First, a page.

Casting it for full value when you control your commander is just gravy, potentially putting you permanently ahead at the table.

2. Chaos Warp

Most of what I wrote about Beast Within in my article on the most played mono-green cards is true for Chaos Warp. Sometimes you just need to deal with a permanent, and Warp gives you a way to do that in a color that normally has trouble dealing with Enchantments and large creatures. Once in a while, the drawback is going to lose you the game, but I'd call that more of a spicy bonus in Commander. Don't tell the 1v1 players I said that!


1. Blasphemous Act

The color red is the undisputed champion of direct damage in Magic, so it's fitting that the most played mono-red card in Commander is a one-mana card that kills everything in play with damage. Now, Blasphemous Act isn't always going to cost a single red mana, and I can imagine some world where it leaves a creature or two behind, but it's going to be an unconditional, extremely cheap reset button enough of the time that you'll never feel bad about drawing.

But neither its low cost or its guaranteed body count is the most awesome thing about Blasphemous Act. The real compelling reason to play it in this format is that there are several ways to turn it into a board wipe for your opponents' life totals. It's most commonly paired with Toralf, God of Fury for what will often be a two-card win condition. It can also get players down to zero in conjunction with Tree of Perdition and one of Brash Taunter, Stuffy Doll, or Boros Reckoner.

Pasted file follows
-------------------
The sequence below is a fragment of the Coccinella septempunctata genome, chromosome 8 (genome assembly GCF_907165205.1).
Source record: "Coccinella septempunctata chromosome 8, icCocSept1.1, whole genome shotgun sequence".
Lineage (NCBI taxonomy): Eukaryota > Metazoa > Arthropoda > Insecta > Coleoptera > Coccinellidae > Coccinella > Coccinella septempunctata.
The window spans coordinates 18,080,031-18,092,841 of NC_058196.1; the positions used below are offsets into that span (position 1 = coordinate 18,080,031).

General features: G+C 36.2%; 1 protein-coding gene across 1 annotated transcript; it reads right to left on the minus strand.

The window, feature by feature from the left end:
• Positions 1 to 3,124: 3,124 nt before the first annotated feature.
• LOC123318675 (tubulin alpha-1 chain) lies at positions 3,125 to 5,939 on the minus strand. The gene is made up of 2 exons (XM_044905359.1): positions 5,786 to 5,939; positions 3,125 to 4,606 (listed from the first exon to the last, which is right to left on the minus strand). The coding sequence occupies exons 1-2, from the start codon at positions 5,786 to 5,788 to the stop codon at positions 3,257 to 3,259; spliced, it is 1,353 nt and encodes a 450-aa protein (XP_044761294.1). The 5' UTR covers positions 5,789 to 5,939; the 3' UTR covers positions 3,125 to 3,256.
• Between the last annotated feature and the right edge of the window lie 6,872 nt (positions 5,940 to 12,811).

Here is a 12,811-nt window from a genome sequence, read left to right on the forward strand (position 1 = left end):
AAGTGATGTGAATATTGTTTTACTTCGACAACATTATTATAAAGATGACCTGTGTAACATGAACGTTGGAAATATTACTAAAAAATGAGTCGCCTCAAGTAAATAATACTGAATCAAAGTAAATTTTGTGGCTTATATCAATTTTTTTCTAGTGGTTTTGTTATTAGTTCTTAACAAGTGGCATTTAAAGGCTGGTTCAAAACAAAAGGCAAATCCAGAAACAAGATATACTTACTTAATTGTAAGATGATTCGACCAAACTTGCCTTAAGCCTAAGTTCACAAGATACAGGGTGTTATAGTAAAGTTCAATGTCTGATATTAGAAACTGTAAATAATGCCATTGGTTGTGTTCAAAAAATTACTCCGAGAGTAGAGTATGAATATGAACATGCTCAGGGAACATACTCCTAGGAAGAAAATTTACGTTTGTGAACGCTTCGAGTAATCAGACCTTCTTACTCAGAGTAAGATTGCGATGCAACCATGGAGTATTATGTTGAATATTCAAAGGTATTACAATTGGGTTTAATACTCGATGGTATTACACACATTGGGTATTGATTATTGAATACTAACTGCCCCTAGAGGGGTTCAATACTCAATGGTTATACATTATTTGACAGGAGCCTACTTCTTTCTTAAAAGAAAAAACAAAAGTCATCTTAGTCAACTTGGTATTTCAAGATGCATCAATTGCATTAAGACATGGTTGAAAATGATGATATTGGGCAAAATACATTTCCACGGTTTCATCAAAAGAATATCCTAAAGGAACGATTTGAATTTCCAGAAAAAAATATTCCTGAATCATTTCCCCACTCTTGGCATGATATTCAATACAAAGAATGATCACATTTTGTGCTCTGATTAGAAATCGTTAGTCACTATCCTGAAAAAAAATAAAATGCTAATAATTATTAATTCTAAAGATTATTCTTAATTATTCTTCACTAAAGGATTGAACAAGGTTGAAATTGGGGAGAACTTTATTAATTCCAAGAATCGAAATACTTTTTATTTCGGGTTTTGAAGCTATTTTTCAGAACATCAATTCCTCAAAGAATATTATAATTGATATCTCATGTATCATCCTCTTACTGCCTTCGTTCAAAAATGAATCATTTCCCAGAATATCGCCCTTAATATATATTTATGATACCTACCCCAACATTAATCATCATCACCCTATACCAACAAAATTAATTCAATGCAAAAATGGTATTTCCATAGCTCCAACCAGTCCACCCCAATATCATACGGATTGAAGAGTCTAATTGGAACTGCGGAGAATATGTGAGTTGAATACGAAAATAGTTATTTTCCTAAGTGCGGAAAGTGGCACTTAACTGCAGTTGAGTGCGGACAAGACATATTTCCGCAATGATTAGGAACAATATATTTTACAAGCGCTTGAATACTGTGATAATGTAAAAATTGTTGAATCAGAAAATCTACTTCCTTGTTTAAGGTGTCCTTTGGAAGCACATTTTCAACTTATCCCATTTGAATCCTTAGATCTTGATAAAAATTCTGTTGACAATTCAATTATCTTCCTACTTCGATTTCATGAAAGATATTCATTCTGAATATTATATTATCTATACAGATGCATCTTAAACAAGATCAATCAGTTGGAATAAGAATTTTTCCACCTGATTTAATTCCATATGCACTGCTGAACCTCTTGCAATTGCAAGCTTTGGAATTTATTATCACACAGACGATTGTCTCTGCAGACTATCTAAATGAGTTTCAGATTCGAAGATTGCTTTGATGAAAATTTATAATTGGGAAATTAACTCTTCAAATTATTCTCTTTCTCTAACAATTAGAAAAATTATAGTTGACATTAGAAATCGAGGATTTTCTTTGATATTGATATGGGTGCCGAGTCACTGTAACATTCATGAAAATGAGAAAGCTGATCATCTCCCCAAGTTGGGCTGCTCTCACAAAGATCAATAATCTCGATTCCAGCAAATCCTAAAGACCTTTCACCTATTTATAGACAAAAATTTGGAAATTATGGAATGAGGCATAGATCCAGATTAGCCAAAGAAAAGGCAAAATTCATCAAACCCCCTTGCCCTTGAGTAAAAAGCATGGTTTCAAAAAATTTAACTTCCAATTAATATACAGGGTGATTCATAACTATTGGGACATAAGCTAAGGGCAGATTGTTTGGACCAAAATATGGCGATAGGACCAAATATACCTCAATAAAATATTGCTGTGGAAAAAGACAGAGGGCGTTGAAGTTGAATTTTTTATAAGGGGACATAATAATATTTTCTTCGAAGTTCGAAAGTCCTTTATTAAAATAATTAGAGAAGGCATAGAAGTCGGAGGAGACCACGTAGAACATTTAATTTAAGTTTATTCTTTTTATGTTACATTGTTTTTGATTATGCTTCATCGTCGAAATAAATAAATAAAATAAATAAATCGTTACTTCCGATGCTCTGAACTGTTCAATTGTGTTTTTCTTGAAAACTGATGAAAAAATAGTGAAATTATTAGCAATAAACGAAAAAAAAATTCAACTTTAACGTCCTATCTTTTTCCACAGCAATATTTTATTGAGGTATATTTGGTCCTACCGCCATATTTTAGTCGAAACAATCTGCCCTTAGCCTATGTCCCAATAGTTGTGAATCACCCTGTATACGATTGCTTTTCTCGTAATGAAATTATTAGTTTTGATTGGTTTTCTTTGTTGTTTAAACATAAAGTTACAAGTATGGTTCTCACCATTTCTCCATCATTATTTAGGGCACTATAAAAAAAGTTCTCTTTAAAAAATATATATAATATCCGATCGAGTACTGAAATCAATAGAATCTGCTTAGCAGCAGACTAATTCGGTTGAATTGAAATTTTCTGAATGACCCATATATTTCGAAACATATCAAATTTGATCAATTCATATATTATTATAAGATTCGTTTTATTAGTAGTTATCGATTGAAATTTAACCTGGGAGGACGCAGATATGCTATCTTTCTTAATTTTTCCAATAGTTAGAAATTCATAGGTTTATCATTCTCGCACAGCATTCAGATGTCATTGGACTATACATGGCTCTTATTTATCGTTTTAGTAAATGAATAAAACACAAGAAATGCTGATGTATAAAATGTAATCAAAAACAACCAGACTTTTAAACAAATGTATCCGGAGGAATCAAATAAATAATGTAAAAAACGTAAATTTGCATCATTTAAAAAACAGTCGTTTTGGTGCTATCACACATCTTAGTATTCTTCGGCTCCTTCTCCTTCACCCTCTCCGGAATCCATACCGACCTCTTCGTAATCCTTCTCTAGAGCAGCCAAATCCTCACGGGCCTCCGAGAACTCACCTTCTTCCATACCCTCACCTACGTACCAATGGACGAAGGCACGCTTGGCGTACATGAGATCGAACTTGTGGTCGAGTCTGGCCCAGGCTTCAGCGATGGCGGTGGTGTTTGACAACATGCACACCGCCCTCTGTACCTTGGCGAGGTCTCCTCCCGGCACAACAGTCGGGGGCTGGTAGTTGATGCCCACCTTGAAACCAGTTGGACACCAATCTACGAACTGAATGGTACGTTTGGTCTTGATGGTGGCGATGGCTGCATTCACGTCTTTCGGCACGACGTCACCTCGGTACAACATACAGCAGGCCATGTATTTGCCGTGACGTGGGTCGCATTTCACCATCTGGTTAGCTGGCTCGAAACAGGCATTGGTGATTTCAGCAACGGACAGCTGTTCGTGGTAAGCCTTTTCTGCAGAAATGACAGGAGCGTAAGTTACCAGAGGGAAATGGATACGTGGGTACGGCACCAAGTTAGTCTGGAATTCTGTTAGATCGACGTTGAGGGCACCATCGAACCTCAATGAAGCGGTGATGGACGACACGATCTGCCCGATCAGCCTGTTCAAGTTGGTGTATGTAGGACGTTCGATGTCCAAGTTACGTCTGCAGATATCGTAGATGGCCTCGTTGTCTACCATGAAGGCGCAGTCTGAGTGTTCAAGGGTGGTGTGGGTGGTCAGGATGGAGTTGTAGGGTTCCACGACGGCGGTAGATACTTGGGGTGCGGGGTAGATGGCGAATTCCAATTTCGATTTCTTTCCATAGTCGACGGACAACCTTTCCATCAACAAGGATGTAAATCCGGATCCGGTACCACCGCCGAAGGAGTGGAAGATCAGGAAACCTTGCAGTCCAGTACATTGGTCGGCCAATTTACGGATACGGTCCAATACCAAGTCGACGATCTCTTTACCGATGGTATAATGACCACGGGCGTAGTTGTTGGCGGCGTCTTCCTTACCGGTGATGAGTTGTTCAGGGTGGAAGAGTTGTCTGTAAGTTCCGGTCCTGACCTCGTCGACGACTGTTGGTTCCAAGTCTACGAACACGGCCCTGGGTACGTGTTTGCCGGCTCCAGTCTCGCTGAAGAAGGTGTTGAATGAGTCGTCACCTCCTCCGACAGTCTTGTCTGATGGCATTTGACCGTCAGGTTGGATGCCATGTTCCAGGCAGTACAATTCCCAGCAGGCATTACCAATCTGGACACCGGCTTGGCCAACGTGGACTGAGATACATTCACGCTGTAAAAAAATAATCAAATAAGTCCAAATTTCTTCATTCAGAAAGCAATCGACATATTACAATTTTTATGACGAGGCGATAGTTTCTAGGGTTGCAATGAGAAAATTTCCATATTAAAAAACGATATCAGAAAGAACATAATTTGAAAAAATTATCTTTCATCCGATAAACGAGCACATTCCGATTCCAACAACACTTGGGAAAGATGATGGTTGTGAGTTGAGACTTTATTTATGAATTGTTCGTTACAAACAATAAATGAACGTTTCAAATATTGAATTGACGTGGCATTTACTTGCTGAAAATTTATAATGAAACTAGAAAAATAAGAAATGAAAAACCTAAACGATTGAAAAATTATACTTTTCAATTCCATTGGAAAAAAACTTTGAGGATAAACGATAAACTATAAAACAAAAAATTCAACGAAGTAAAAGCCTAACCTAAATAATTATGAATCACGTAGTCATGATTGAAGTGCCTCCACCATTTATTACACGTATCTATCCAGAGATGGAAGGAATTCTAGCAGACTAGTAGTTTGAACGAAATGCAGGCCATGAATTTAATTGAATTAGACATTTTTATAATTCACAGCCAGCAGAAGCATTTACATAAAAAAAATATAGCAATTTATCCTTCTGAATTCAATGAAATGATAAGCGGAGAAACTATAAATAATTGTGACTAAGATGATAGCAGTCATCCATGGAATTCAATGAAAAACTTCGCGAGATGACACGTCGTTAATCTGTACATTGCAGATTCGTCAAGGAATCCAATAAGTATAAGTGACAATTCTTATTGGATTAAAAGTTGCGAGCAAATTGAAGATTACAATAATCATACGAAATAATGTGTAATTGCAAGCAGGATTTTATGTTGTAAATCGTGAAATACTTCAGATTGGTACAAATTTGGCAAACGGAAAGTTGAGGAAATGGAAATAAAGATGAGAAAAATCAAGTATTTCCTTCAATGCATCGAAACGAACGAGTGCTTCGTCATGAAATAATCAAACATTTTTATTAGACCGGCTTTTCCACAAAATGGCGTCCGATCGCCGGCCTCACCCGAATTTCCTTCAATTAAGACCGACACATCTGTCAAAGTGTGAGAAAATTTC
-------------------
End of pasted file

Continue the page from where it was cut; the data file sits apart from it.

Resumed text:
You can also get a lot of value out of it by playing it with effects that interact with dealing damage. Some examples including using Firesong and Sunspeaker to gain obscene amounts of life, donating Khârn the Betrayer, or making a gigantic Jared Carthalion, True Heir.


Don’t Underestimate the Aerodynamic Qualities of the Common Goblin

In formats with smaller card pools like Standard and Pioneer, red used to have a reputation for being narrow. It could deal damage with burn and attackers, but you often had to combine it with other colors to make up for its glaring weaknesses. In the last few years, however, red's slice of the color pie has seemingly expanded to encompass card advantage (albeit of the Reckless Impulse variety) and efficient mana generation beyond just one-shot ritual effects. Most importantly, these abilities feel red.

The color has felt a lot more well-rounded of late, and I think this is reflected pretty effectively in the most played mono-red cards in Commander. I think it's a wonderful example of how Magic can evolve while still staying true to the philosophy of the color pie. I know some might disagree, and I'd love to hear why! Until next time, when we explore the most played mono-white cards in the format.

Read more:

Back to Basics - The 10 Most Played Mono-Black Cards in Commander

Wombo Combo - Mono-Red Edition